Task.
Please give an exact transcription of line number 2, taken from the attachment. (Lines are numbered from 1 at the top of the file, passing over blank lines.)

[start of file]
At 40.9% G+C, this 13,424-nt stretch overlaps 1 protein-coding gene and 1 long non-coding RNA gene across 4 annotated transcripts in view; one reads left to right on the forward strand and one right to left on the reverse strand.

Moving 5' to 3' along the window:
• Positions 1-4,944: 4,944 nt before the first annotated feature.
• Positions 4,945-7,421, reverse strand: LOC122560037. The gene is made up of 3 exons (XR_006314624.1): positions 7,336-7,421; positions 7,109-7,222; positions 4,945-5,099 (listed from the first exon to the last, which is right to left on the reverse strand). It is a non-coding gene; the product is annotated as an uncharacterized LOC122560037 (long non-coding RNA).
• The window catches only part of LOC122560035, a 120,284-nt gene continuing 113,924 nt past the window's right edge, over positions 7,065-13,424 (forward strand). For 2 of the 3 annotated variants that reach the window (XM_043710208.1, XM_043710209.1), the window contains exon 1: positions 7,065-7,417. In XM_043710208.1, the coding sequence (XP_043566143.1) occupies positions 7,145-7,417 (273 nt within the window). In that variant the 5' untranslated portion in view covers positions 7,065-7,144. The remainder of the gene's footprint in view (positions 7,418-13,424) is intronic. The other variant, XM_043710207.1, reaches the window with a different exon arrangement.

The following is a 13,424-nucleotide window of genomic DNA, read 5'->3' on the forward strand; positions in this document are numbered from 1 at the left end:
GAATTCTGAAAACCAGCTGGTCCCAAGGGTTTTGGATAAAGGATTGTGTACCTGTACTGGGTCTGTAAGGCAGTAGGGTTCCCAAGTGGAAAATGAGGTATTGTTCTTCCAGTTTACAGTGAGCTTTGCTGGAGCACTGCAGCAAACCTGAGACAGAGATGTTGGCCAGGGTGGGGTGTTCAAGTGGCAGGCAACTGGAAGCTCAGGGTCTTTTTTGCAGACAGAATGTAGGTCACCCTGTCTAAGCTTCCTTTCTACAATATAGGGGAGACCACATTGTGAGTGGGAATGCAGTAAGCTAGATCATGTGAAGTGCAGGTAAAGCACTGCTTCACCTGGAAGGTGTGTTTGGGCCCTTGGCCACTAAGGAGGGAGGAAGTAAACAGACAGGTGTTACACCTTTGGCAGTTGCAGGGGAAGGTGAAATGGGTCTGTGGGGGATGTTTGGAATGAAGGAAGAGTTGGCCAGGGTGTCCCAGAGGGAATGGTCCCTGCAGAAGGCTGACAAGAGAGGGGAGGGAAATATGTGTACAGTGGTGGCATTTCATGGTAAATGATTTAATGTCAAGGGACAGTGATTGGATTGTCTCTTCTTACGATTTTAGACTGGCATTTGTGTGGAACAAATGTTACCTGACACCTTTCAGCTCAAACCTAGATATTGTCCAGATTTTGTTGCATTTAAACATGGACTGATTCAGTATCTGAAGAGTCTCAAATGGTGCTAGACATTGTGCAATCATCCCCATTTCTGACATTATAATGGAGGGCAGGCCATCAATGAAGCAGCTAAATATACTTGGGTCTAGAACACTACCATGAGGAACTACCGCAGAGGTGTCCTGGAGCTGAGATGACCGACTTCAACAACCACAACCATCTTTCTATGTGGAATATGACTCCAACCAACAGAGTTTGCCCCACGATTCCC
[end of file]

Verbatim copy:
Moving 5' to 3' along the window: